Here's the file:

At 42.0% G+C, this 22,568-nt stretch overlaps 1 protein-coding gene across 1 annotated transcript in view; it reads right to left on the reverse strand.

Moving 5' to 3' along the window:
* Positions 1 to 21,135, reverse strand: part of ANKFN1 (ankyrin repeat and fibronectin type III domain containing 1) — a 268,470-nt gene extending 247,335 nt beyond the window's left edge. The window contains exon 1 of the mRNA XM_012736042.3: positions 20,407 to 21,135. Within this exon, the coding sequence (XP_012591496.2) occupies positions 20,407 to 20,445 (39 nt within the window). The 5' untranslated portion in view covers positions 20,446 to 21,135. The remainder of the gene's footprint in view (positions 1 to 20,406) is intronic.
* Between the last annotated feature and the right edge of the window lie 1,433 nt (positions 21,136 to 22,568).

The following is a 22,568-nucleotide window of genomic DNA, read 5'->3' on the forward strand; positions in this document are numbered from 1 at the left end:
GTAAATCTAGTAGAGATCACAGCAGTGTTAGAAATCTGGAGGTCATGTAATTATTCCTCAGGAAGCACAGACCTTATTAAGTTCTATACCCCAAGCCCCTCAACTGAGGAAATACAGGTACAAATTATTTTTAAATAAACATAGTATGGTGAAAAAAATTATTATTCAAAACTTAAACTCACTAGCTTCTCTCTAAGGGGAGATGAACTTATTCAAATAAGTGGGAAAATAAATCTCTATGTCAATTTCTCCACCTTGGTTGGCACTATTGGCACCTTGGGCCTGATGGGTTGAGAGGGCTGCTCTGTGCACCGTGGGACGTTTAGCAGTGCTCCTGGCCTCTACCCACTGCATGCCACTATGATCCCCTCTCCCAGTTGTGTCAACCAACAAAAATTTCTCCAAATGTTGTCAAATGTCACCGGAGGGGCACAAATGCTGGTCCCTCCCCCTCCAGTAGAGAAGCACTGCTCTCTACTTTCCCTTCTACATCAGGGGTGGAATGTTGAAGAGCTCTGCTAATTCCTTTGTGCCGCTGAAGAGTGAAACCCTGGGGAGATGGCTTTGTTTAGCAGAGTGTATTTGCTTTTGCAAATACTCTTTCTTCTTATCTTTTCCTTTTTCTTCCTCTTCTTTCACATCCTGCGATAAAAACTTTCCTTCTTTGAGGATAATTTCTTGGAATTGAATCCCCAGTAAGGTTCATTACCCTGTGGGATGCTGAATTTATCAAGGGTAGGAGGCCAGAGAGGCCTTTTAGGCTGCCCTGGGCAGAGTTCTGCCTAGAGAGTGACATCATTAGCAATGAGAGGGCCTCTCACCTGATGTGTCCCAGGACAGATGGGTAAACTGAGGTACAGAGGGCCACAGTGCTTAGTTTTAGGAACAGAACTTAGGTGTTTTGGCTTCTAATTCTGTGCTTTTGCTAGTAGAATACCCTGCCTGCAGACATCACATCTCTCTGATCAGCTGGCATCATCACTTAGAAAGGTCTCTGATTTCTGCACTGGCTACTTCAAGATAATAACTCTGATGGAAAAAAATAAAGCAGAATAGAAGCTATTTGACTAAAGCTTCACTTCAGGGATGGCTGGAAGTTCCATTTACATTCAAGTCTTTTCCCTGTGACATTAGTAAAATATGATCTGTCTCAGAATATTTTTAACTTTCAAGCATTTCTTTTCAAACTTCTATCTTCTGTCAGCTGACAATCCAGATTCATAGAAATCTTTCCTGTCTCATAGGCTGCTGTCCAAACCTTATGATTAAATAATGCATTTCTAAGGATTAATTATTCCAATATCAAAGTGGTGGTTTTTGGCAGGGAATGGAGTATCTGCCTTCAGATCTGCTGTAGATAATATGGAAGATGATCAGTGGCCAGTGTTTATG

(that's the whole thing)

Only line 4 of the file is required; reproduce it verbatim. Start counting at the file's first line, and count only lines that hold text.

* Between the last annotated feature and the right edge of the window lie 1,433 nt (positions 21,136 to 22,568).